Yesterday, I made a big pot of Navy Bean with Ham soup. It was a recipe my mother shared with me that she learned from my Memaw and Grandy - my dad's parents. I hadn't made it in years, and I forgot how much I like it. It is really rich, and hearty, with navy beans, ham, carrots, celery, onions and potatoes. The smell of it cooking in the house was wonderful.
While I was cooking, I was overwhelmed with thoughts of my grandparents, and how much I miss them. They died four days apart, Memaw first, followed by Grandy in 1991 when I was pregnant with my first child. Their deaths so close together were very traumatic for our whole family. Grandy had battled lung cancer and emphysema for many years and was hospitalized for several weeks preceding his death. My Memaw's death was a little more unexpected, being up one night sick and rushed to the hospital. But what was significant about their lives was not their deaths, as eternally etched in my memory are the phone calls from my dad long distance breaking the news and the sight of a funeral home overflowing with people and flowers where two caskets sat at the far end of a long room. What is significant is the lives that they lived and how they impacted the people who loved them.
My Grandy owned a barber shop, perhaps a contributing factor the emphysema that he struggled with later in life from inhaling small hair particles all those years. His barber shop was the men's club of the small town Damascus, Maryland that they lived in. He knew everybody, young and old in that little town, and they all knew him.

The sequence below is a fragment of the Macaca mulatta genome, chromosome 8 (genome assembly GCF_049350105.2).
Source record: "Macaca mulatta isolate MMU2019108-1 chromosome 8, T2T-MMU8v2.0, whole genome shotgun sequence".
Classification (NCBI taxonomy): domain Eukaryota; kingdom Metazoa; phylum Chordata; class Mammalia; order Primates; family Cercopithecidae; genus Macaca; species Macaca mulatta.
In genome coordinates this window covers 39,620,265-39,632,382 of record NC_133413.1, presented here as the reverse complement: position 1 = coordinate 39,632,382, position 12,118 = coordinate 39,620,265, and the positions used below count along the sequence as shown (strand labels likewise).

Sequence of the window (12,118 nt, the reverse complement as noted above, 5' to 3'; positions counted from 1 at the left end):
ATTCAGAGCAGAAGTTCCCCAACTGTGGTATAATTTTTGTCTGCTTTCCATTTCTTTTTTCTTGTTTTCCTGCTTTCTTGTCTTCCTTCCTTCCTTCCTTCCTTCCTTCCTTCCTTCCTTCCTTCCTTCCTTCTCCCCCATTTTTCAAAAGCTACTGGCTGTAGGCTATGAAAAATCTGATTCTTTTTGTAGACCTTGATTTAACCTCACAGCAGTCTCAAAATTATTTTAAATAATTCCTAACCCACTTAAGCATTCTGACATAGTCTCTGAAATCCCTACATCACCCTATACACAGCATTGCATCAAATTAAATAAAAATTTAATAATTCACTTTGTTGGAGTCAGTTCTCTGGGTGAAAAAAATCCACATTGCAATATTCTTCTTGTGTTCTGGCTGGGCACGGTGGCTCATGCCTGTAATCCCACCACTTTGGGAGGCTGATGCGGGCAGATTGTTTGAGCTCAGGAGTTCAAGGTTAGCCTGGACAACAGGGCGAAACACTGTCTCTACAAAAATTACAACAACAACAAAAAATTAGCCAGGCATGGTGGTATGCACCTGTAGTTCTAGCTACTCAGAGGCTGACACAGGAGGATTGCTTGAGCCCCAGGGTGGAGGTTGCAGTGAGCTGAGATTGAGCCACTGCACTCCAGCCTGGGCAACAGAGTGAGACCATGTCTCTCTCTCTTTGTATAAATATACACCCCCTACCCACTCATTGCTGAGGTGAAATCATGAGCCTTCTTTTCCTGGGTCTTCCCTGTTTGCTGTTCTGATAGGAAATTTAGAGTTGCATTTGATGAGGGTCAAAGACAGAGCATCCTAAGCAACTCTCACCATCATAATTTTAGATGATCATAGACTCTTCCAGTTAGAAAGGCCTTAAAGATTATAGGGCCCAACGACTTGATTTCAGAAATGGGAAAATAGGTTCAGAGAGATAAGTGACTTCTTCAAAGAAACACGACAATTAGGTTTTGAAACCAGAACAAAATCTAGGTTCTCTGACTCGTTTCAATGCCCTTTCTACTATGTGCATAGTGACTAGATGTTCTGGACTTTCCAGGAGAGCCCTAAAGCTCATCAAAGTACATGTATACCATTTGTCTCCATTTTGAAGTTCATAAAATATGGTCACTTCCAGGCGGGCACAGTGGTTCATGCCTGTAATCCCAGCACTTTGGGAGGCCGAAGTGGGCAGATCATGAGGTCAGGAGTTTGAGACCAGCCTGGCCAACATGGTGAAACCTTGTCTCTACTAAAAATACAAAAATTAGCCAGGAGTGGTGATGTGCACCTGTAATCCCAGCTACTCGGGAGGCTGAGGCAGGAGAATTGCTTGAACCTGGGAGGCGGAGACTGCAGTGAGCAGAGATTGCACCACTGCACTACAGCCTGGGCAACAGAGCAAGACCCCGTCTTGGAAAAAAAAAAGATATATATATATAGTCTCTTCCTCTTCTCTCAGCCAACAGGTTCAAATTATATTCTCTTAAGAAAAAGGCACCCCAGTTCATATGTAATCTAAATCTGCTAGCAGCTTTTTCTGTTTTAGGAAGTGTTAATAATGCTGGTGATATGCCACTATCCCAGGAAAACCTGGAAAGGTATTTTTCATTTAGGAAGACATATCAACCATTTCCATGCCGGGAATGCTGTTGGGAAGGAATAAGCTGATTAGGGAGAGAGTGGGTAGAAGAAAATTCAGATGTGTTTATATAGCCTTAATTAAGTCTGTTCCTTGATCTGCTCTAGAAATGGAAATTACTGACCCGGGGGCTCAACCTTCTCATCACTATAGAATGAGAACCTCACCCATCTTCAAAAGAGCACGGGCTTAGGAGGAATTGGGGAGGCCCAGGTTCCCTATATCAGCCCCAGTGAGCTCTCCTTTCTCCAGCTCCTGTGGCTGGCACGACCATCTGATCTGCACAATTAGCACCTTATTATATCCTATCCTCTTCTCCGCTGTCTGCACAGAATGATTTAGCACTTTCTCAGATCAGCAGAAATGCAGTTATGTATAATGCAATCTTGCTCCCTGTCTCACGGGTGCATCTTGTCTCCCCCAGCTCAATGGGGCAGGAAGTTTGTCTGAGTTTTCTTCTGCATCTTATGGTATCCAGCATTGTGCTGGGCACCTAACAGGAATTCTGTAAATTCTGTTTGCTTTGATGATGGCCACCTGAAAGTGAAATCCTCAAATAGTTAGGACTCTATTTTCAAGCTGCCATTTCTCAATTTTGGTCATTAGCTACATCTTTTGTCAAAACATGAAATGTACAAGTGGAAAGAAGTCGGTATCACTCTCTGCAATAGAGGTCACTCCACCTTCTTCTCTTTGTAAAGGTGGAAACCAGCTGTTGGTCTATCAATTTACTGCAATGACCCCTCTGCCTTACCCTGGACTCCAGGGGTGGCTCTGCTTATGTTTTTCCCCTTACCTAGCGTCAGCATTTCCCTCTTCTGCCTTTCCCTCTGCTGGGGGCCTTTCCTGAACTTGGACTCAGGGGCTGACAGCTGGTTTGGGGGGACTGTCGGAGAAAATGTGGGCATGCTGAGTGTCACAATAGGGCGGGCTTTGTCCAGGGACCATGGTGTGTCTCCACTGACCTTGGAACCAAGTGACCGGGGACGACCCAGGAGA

My Memaw was the mother to two sons, born ten years apart, my dad being the younger of the two. She was a twin, and her mother died shortly after giving birth to her and her sister. The girls were raised by their father, who I understand remained single, and their oldest sister, my great Aunt Lib. Memaw went to work as a nanny at a young age, before meeting and marrying my grandfather. I think that she must have missed out on the gentle, loving touches a mother brings to a child's life, because she was never very affectionate - yet you always knew she loved you.
My grandparents were anchors for me in a very tumultuous childhood and adolescence. I wish I had spent more time with them when they were alive, but being young I knew very little of what a precious opportunity I was letting slip away. As I grew up I bounced back and forth between my divorced parents, but my grandparents never gave up on me, never stopped loving me, and even when they would get discouraged with some of my instability, I never felt diminished in their eyes. My one regret is that they never had a chance meet my children or to see the woman I have grown into.
So here is a little warning - one day you decide to make soup, and the next thing you know you are crying. As you watch your hands use the knife on the cutting board, in your minds' eye you see your grandfather at the kitchen counter chopping onions, and then your heart is aching for missing two people that were very precious to you. Don't buy ham, don't buy navy beans, and don't make soup! It'll make you way too sad.